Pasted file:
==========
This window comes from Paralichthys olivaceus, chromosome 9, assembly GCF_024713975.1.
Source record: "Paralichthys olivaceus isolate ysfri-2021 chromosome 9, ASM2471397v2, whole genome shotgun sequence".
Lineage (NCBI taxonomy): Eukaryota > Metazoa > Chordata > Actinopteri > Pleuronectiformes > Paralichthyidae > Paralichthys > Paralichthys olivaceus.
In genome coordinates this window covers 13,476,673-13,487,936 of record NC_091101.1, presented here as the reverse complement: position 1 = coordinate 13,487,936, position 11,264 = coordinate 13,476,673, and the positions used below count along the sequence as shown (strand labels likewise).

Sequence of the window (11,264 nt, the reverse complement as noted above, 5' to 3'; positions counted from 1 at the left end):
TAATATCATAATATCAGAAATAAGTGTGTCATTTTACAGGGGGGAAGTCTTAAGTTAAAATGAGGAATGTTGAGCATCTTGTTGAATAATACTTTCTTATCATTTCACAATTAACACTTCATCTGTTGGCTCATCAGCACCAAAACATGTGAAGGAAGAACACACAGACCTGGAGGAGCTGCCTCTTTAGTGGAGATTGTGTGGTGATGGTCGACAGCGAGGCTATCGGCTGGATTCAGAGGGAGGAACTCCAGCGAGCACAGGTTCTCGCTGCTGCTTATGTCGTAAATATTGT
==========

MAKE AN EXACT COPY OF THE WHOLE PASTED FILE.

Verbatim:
This window comes from Paralichthys olivaceus, chromosome 9, assembly GCF_024713975.1.
Source record: "Paralichthys olivaceus isolate ysfri-2021 chromosome 9, ASM2471397v2, whole genome shotgun sequence".
Lineage (NCBI taxonomy): Eukaryota > Metazoa > Chordata > Actinopteri > Pleuronectiformes > Paralichthyidae > Paralichthys > Paralichthys olivaceus.
In genome coordinates this window covers 13,476,673-13,487,936 of record NC_091101.1, presented here as the reverse complement: position 1 = coordinate 13,487,936, position 11,264 = coordinate 13,476,673, and the positions used below count along the sequence as shown (strand labels likewise).

Sequence of the window (11,264 nt, the reverse complement as noted above, 5' to 3'; positions counted from 1 at the left end):
TAATATCATAATATCAGAAATAAGTGTGTCATTTTACAGGGGGGAAGTCTTAAGTTAAAATGAGGAATGTTGAGCATCTTGTTGAATAATACTTTCTTATCATTTCACAATTAACACTTCATCTGTTGGCTCATCAGCACCAAAACATGTGAAGGAAGAACACACAGACCTGGAGGAGCTGCCTCTTTAGTGGAGATTGTGTGGTGATGGTCGACAGCGAGGCTATCGGCTGGATTCAGAGGGAGGAACTCCAGCGAGCACAGGTTCTCGCTGCTGCTTATGTCGTAAATATTGT